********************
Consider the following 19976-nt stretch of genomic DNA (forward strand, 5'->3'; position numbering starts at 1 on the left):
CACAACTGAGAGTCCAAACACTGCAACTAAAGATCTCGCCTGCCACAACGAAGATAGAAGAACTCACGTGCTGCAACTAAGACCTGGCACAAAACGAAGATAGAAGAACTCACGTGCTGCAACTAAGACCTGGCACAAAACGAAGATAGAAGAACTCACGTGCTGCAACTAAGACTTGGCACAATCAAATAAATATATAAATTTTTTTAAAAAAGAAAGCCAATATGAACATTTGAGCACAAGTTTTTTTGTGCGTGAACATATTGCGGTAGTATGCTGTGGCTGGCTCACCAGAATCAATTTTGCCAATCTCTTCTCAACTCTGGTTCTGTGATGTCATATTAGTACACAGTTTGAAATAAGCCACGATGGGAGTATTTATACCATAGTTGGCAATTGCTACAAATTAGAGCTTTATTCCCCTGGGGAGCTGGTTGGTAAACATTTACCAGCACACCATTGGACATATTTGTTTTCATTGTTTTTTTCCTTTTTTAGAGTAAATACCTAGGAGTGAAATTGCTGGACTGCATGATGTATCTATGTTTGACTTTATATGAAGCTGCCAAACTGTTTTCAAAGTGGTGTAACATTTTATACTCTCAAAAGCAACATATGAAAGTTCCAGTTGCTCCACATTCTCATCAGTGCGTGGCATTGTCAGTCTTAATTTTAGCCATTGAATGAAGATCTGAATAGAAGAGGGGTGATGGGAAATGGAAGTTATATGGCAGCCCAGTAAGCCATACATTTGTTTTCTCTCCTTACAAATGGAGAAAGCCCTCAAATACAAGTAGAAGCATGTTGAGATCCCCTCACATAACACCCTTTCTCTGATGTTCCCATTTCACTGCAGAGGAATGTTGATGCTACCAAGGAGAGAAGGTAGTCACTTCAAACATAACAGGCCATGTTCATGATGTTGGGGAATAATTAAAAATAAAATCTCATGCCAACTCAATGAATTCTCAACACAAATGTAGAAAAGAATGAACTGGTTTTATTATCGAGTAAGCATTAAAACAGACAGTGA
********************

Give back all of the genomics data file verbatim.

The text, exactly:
Consider the following 19976-nt stretch of genomic DNA (forward strand, 5'->3'; position numbering starts at 1 on the left):
CACAACTGAGAGTCCAAACACTGCAACTAAAGATCTCGCCTGCCACAACGAAGATAGAAGAACTCACGTGCTGCAACTAAGACCTGGCACAAAACGAAGATAGAAGAACTCACGTGCTGCAACTAAGACCTGGCACAAAACGAAGATAGAAGAACTCACGTGCTGCAACTAAGACTTGGCACAATCAAATAAATATATAAATTTTTTTAAAAAAGAAAGCCAATATGAACATTTGAGCACAAGTTTTTTTGTGCGTGAACATATTGCGGTAGTATGCTGTGGCTGGCTCACCAGAATCAATTTTGCCAATCTCTTCTCAACTCTGGTTCTGTGATGTCATATTAGTACACAGTTTGAAATAAGCCACGATGGGAGTATTTATACCATAGTTGGCAATTGCTACAAATTAGAGCTTTATTCCCCTGGGGAGCTGGTTGGTAAACATTTACCAGCACACCATTGGACATATTTGTTTTCATTGTTTTTTTCCTTTTTTAGAGTAAATACCTAGGAGTGAAATTGCTGGACTGCATGATGTATCTATGTTTGACTTTATATGAAGCTGCCAAACTGTTTTCAAAGTGGTGTAACATTTTATACTCTCAAAAGCAACATATGAAAGTTCCAGTTGCTCCACATTCTCATCAGTGCGTGGCATTGTCAGTCTTAATTTTAGCCATTGAATGAAGATCTGAATAGAAGAGGGGTGATGGGAAATGGAAGTTATATGGCAGCCCAGTAAGCCATACATTTGTTTTCTCTCCTTACAAATGGAGAAAGCCCTCAAATACAAGTAGAAGCATGTTGAGATCCCCTCACATAACACCCTTTCTCTGATGTTCCCATTTCACTGCAGAGGAATGTTGATGCTACCAAGGAGAGAAGGTAGTCACTTCAAACATAACAGGCCATGTTCATGATGTTGGGGAATAATTAAAAATAAAATCTCATGCCAACTCAATGAATTCTCAACACAAATGTAGAAAAGAATGAACTGGTTTTATTATCGAGTAAGCATTAAAACAGACAGTGA